All babies cry, but parents who have a colicky baby, defined as a child between three weeks and three months old that cries for three hours a day at least three days a week, may have a hard time coping. According to a new study released in the July issue of Pediatrics, dads-to-be who are depressed throughout their partner's pregnancy may be responsible for the crying babes. It said:
Paternal depressive symptoms during pregnancy might be a risk factor for excessive infant crying. This finding could be related to genetic transmission, interaction of a father with lasting depressive symptoms with the infant, or related indirectly through contextual stressors such as marital, familial, or economic distress.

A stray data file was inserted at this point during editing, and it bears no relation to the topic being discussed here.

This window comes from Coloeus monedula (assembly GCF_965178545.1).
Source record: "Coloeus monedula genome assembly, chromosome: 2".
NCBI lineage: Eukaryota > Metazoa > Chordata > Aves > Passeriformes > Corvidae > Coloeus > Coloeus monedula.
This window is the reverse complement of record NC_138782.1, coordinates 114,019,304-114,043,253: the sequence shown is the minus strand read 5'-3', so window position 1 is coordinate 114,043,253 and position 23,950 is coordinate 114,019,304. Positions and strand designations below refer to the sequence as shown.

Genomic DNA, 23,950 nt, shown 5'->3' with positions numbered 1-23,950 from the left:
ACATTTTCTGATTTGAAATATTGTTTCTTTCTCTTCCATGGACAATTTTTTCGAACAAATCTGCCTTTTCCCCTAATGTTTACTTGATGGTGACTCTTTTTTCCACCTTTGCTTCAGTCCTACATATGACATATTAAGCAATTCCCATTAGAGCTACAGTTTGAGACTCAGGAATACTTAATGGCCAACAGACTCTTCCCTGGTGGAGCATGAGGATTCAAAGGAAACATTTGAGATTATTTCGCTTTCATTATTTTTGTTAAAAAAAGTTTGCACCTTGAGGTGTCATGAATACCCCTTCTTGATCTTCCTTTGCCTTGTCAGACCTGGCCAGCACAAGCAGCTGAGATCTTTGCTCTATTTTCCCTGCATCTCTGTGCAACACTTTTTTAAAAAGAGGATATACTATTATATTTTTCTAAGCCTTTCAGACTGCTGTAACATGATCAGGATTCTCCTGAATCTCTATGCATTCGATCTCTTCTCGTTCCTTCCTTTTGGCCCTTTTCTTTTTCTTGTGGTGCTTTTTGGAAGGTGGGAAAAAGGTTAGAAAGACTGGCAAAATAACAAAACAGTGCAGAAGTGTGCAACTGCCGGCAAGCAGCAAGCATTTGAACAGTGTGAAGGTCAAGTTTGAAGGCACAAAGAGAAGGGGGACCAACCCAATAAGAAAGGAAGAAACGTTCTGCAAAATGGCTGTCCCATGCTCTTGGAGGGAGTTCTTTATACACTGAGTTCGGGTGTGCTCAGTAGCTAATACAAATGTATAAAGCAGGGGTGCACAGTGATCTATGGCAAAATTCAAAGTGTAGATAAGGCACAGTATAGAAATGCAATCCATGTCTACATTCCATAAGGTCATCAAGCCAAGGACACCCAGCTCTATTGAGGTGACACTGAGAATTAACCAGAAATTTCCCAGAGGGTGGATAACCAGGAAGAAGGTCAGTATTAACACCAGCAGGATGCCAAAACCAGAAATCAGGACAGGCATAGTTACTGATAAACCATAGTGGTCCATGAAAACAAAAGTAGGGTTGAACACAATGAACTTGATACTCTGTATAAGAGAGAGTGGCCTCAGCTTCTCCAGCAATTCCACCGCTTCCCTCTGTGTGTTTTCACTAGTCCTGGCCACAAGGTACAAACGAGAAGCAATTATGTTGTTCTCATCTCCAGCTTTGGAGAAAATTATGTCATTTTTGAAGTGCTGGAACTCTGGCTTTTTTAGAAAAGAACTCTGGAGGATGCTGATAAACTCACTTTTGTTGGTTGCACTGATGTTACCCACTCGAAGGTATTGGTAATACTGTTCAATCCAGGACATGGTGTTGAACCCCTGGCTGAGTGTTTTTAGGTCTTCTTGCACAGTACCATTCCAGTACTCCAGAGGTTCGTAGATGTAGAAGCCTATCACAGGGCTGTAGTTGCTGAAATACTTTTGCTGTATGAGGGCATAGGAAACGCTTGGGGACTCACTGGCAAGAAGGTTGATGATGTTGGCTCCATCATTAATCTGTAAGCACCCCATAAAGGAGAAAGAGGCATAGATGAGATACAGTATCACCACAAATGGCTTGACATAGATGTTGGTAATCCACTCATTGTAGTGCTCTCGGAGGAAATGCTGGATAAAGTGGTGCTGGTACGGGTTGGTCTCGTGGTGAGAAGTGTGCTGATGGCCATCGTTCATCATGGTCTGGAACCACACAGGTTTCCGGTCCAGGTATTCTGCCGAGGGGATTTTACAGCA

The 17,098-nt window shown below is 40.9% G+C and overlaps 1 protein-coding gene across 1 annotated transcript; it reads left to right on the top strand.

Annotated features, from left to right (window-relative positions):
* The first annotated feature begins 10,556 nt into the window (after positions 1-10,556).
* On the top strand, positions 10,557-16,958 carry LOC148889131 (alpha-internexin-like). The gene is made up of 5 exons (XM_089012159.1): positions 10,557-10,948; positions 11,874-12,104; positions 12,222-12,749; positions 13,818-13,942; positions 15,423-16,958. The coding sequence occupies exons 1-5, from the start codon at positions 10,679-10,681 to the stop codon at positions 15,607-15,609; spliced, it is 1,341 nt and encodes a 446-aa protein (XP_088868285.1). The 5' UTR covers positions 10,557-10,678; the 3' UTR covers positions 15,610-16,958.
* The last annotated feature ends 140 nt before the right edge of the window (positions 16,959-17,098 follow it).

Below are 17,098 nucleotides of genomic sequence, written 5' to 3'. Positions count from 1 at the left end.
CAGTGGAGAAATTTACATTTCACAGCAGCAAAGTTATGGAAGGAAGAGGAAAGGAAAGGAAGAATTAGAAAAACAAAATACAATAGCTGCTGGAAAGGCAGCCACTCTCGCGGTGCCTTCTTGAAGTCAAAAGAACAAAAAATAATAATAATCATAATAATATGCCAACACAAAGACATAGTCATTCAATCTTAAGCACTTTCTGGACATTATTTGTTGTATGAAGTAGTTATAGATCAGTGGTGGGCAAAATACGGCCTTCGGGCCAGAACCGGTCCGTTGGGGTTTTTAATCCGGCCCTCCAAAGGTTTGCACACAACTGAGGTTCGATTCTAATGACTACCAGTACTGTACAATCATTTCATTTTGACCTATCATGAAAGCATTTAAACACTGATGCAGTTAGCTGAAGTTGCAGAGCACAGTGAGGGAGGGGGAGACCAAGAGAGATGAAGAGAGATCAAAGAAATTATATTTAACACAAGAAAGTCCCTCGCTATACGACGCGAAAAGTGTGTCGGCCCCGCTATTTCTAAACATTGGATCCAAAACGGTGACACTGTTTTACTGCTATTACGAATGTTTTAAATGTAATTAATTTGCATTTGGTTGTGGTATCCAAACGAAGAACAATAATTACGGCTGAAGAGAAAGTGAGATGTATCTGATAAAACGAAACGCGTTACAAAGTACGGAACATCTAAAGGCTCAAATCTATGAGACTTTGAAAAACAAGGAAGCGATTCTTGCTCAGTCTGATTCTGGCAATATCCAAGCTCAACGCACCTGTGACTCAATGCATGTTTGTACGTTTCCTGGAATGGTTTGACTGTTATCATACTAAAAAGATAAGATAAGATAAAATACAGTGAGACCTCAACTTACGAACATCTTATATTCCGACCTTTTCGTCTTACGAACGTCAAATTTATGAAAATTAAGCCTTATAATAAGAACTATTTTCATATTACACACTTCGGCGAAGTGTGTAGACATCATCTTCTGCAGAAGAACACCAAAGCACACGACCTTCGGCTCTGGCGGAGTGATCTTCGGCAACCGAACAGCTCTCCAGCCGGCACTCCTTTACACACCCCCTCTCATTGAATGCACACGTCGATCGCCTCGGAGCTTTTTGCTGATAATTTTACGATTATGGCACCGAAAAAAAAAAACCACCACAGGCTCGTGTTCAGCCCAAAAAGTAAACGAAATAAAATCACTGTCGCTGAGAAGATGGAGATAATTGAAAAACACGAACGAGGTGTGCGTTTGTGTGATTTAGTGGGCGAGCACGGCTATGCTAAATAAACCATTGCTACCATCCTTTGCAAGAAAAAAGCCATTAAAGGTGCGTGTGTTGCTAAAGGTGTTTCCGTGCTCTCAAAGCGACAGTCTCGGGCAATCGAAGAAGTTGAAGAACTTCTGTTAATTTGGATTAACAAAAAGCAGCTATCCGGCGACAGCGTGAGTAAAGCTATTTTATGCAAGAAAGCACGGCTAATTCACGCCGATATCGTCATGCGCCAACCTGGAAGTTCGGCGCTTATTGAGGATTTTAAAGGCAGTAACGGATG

The study followed 7,600 babies and their parents, screening the couples halfway through their pregnancies and two months after the births. In cases where the expectant father was found to be depressed, there was a 1.29 percent higher risk of the baby exhibiting excessive crying. Though the researcher has said that the study is not definitive, the results are interesting.